•  
  •  
 

Abstract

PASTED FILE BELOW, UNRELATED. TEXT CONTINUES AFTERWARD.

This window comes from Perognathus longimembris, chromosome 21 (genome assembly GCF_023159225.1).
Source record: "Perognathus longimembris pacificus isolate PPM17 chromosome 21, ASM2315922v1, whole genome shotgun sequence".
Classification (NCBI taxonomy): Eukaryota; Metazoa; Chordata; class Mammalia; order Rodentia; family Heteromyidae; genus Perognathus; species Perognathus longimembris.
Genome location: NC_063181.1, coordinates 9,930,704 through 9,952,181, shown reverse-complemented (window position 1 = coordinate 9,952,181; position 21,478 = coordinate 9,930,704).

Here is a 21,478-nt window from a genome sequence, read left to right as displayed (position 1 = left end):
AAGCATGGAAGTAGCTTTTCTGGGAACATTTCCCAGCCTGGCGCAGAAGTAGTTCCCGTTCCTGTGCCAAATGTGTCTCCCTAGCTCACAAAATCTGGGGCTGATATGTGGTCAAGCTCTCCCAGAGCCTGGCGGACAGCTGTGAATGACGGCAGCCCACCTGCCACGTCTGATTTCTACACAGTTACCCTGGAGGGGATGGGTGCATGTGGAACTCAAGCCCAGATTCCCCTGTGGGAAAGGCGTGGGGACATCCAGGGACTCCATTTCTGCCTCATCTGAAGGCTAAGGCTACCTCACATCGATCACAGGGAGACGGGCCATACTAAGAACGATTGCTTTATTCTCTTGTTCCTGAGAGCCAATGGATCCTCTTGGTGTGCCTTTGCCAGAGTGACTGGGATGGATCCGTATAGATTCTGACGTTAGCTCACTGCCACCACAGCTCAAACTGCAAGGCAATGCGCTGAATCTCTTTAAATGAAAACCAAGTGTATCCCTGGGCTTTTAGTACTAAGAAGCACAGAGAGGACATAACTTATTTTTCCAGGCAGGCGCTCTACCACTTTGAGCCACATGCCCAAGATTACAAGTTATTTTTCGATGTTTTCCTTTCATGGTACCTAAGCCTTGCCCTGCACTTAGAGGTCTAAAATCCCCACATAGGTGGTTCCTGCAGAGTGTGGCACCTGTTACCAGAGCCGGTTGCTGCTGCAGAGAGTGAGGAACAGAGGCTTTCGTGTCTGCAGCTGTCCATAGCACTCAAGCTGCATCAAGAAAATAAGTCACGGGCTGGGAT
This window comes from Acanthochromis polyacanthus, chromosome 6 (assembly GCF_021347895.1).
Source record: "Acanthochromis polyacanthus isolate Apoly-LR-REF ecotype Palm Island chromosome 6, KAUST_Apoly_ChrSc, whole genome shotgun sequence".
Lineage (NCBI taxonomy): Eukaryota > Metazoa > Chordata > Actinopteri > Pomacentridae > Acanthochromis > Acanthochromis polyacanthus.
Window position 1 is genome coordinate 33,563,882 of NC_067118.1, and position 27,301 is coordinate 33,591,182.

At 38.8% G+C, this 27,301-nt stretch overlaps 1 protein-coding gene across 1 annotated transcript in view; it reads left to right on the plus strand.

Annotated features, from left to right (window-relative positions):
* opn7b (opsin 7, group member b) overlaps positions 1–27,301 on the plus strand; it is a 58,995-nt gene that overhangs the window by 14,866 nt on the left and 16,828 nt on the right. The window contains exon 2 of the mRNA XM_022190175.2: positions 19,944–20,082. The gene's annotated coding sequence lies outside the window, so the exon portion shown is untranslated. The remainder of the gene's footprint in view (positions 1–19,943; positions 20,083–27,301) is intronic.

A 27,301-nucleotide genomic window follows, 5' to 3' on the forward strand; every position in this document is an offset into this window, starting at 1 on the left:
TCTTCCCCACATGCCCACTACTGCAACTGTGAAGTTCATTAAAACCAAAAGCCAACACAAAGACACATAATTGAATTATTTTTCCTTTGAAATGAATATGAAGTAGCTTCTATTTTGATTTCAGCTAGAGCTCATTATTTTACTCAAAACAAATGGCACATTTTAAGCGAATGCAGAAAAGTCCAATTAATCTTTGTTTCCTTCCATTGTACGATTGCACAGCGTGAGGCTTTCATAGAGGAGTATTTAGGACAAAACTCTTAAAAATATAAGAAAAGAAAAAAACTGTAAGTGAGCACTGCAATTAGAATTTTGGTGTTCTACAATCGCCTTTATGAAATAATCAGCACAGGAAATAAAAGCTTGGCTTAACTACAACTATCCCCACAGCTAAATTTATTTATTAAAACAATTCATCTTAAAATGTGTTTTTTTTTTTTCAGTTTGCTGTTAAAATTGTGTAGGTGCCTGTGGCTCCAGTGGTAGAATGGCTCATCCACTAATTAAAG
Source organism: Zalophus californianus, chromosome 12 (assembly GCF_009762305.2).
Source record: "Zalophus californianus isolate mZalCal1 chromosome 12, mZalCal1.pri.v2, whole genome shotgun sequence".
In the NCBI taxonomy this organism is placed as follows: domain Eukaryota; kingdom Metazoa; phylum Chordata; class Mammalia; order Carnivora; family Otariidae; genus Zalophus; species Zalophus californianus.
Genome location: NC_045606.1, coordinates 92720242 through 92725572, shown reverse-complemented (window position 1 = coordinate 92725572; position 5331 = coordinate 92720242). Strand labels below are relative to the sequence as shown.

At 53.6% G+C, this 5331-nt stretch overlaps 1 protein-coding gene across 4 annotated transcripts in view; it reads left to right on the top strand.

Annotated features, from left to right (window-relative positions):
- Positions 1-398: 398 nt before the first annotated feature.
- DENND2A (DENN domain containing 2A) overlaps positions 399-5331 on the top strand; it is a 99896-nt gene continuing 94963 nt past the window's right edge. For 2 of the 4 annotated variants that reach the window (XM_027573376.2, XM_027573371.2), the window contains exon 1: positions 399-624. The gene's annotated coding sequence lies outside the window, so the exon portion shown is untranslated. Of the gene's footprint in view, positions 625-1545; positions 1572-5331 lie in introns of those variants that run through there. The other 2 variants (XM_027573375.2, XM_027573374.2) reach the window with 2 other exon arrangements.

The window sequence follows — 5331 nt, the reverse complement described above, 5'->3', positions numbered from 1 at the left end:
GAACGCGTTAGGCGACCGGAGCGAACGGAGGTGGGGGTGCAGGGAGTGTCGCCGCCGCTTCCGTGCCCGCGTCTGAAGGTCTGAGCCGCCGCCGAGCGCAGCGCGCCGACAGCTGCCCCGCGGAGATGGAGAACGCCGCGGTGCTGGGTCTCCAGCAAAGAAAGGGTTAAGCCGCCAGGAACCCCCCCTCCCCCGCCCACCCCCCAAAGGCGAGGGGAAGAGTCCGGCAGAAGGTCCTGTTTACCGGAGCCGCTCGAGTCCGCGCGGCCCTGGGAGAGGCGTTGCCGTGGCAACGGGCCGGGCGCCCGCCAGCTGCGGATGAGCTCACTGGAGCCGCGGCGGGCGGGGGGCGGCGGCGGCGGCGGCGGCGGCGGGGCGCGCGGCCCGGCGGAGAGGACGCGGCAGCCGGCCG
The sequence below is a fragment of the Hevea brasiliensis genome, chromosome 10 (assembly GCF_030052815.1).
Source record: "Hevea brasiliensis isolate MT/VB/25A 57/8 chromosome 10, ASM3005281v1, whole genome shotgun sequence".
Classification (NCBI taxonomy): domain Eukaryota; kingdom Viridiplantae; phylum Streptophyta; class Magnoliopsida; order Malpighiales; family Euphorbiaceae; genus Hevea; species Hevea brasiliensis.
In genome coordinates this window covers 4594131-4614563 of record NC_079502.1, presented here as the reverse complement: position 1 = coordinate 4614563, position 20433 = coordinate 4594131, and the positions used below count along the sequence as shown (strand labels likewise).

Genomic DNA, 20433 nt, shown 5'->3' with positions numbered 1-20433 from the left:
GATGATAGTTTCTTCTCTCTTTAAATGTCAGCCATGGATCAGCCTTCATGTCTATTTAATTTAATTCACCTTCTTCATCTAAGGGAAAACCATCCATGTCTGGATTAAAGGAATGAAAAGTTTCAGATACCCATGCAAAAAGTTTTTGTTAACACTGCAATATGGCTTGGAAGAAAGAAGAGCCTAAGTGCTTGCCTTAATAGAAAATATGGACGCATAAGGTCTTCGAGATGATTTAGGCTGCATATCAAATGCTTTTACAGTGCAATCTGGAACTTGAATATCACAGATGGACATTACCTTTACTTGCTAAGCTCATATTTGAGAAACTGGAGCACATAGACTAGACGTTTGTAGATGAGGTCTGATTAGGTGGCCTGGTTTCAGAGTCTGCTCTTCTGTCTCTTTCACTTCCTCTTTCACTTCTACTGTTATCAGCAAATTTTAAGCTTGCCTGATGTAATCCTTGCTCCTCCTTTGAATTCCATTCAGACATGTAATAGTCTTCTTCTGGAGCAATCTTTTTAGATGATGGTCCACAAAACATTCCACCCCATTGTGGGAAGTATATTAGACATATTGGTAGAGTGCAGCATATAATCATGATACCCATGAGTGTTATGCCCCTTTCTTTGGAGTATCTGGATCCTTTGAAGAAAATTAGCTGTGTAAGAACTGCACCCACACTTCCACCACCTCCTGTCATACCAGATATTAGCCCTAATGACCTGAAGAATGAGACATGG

This Article will first discuss the legal importance of challenging sodomy laws, even though those laws are rarely enforced. It will then discuss the importance of incorporating international and comparative law in formulating these challenges. In Section II, Professor Charlene Smith will discuss past and future strategies, focusing on the topics of equal protection, morality, and the difference (or lack thereof) between acts and status. In Section III, Professor Jim Wilets will explore incorporating international and comparative law into domestic challenges to U.S. sodomy laws. This Article will demonstrate that there is binding Supreme Court authority requiring all U.S. courts to respect, whenever possible, the international obligations of the United States federal government when interpreting federal and state law. This Article will also demonstrate that there is a clearly articulated federal policy, by both the Executive Branch and United States Senate, to respect and implement those international obligations that require the United States to decriminalize same-sex consensual sexual relations.